he catacomb was originally entered from the western side and has steps which are partly hidden by undergrowth. Coffins were lowered into the catacomb via a central shaft, now infilled with concrete. The catacomb extends in front of the colonnade to form a terrace.
The Chapel is of the Greek Revival style with a tetrastyle portico in the Ionic Order. The portico has four fluted columns with Ionic capitals and bases. These support a plain entablature, frieze and projecting cornice. There is no decoration to the tympanum. It has two curved colonnaded wings in the Doric Order standing on a podium.
The Chapel is constructed of brick, rendered with decorative elements faced in Portland stone. There is a brick vaulted catacomb beneath.
It has two wings, divided into three bays by four linked antae. The rear wall is rendered and the bays are divided by pilasters. The wing ends have fluted Doric columns in antis with no bases. The podium paving is constructed of sandstone slabs.
The Chapel is entered through a large gated doorway with a panelled door. The entrance doorway is detailed with a simple architrave moulding, cornice and decorative console.
A decorative scheme dating from the mid 19th Century is stencilled internally which was revealed in the repair programme completed in 1997. Surviving physical evidence and original drawings enabled an accurate reconstruction of the internal furnishings and fittings.
This is the largest structure within the cemetery It has a Greek Doric tetrastyle portico, with L-shaped’ wings and a catacomb beneath. The chapel is rectangular; brick built, faced in render with channelwork and has Portland stone pilasters.
At the front the four fluted columns are baseless with plain capitals and neck rings. Similar to the entrance gateway, the Chapel has an identical entablature with mutules, triglyphs and guttae although with a plain pediment and coffered ceiling.
The rear of the chapel has clasping pilasters, a Diocletian stained glass window, Portland stone dressings and a recessed plain panel.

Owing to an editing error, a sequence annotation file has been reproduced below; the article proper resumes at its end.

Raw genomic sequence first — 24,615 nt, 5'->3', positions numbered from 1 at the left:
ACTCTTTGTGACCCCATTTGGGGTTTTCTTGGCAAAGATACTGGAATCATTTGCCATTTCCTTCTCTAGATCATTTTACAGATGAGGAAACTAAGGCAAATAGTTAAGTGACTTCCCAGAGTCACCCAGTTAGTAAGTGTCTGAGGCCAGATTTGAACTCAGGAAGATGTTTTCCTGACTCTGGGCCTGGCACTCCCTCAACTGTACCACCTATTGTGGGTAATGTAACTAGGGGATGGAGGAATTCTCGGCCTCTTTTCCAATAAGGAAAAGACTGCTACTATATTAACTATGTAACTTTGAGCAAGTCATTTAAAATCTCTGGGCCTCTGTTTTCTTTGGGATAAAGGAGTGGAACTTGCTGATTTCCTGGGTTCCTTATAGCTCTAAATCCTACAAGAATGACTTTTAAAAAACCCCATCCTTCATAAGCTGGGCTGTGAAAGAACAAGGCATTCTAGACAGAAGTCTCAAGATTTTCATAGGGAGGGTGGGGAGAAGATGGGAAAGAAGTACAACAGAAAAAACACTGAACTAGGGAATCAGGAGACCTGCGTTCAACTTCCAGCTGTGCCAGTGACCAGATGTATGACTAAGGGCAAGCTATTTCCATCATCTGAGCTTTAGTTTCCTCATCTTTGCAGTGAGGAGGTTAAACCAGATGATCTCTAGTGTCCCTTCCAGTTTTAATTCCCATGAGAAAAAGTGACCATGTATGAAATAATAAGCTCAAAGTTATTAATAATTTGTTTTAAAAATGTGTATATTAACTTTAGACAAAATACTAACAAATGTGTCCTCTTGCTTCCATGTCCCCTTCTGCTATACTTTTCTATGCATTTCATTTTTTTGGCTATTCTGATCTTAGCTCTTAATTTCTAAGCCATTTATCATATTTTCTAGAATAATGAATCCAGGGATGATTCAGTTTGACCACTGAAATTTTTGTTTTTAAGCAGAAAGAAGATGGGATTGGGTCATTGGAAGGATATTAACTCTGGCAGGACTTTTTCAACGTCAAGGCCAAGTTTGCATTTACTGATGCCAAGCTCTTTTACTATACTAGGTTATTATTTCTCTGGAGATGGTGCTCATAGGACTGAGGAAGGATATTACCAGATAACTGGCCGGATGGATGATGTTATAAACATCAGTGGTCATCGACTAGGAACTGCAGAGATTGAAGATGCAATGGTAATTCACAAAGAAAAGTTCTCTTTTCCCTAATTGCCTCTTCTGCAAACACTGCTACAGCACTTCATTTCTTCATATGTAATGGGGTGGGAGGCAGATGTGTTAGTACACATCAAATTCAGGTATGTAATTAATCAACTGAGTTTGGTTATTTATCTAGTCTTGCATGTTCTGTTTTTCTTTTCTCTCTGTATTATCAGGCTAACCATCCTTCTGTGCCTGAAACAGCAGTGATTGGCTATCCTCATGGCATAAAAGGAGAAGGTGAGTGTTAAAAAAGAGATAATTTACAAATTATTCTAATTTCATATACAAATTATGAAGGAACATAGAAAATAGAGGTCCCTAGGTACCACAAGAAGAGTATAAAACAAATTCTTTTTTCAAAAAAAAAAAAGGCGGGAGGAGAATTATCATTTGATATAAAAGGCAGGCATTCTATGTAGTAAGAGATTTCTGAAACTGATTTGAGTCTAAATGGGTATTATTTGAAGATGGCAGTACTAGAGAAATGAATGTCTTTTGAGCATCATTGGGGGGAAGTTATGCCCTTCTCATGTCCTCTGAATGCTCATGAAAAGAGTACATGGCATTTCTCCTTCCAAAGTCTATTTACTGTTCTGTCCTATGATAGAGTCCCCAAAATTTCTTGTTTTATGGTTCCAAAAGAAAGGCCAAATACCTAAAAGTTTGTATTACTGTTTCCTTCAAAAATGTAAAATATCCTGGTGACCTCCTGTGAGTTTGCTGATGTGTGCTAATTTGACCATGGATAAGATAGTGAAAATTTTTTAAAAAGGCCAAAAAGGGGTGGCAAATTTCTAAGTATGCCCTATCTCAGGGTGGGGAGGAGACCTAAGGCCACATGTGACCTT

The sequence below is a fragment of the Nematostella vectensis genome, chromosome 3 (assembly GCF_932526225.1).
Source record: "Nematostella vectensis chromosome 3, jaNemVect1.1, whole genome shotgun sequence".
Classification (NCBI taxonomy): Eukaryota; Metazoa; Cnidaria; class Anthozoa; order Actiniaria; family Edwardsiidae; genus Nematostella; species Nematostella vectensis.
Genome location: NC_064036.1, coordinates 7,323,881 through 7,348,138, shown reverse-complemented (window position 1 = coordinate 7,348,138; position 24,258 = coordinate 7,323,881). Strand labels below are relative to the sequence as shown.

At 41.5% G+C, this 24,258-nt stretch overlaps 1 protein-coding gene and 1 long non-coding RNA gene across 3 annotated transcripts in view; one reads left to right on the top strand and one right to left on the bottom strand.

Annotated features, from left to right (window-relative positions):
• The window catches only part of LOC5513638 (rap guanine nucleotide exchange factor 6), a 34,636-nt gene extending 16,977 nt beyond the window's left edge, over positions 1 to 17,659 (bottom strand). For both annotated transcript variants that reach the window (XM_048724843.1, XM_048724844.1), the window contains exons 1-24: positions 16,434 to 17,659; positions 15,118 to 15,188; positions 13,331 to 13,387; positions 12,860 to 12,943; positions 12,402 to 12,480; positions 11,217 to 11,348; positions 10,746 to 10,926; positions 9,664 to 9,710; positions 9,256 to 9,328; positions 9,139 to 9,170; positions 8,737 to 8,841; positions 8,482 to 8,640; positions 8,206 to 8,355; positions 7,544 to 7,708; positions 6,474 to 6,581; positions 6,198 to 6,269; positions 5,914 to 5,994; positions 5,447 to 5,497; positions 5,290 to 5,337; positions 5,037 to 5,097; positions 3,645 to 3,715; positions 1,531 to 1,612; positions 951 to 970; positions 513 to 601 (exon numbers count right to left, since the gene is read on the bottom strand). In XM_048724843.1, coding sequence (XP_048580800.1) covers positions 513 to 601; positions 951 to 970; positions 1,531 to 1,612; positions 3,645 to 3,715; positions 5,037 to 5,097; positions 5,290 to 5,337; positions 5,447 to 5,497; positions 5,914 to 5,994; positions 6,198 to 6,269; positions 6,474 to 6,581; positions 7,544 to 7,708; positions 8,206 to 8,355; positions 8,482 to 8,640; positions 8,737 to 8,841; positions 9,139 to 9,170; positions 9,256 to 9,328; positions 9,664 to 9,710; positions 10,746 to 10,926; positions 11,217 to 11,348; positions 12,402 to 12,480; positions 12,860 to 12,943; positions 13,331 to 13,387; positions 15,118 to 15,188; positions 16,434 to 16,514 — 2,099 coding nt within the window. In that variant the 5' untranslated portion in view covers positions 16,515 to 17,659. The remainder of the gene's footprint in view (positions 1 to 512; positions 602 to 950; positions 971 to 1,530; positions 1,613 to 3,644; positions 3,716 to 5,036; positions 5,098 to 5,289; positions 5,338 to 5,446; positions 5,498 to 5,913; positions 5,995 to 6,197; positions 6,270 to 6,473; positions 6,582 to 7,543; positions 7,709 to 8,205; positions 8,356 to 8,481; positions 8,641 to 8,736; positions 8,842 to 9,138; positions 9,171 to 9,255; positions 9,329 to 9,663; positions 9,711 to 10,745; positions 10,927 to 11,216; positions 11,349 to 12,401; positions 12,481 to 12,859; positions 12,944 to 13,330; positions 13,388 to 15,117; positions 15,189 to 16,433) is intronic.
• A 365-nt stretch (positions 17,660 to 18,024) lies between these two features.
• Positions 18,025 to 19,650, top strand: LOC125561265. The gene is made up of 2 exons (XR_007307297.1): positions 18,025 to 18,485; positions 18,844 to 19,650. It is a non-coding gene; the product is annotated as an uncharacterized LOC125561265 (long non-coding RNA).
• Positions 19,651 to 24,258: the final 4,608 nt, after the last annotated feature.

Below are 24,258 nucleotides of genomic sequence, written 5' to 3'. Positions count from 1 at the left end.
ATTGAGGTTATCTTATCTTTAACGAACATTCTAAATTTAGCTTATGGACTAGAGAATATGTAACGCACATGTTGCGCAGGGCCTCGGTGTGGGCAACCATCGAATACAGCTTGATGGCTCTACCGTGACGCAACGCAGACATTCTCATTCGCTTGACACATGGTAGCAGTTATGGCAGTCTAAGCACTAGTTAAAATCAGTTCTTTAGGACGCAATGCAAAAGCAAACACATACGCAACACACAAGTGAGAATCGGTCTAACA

A pair of doors give access to the interior; first into a vestibule, then into the chapel. Smaller doors on each side of the vestibule lead to a former vestry on the right and to the catacombs on the left. Blank panels intended for memorials occupy the wall spaces above these doors. A pair of Doric columns mark the entrance to the ceremonial area.
Some of the original fixtures and fittings survive, including the York stone paving and timber floor In plan it is similar to Ayot St Lawrence Church, but also to Sir John Soane’s vestibule for the Bank of England in the City. The layout is cruciform with coffered barrel vaults and Greek key decoration over each arm of the Cross. The piers and pilasters carry a deep entablature which was enriched with triglyphs and mutules. Over the main body of the chapel the ceiling, raised on pendentives, form a canopy-like vault. Its shallow plaster dome is ribbed and scalloped. At the apex is a rose of acanthus leaves surrounded by a Greek key pattern.
The Chapel is used for funeral services and there is a hydraulic catafalque for lowering coffins into the catacomb. It was added soon after the Chapel was built in 1837, and designed by an enterprising engineer, a Mr A Smith of Princes Street, Leicester Square. The principle o operation was a screw jack mechanism. However, the primitive manufacturing processes of the early 1800’s meant that this apparatus was far from reliable and in 1844 it was replaced.
The new device worked on the principle similar to that of the one installed in West Norwood Cemetery. The catafalque worked on an unusual hydraulic principal, with its main advantage being silent operation in both raising and in particular lowering mode. The work was complete by the firm of Bramah and Robinson.
The catafalque was recently restored and bought back into use in May 1997 by the Friends of Kensal Green Cemetery. The repaired catafalque is extremely important and rare as a working mechanism.
Underneath the chapel is a brick-vaulted catacomb which is divided into section (Ioculi) with brick walls and shelves a stone slabs. Some Ioculi have decorative grills or glass fronts, others are sealed, the remainder are left open.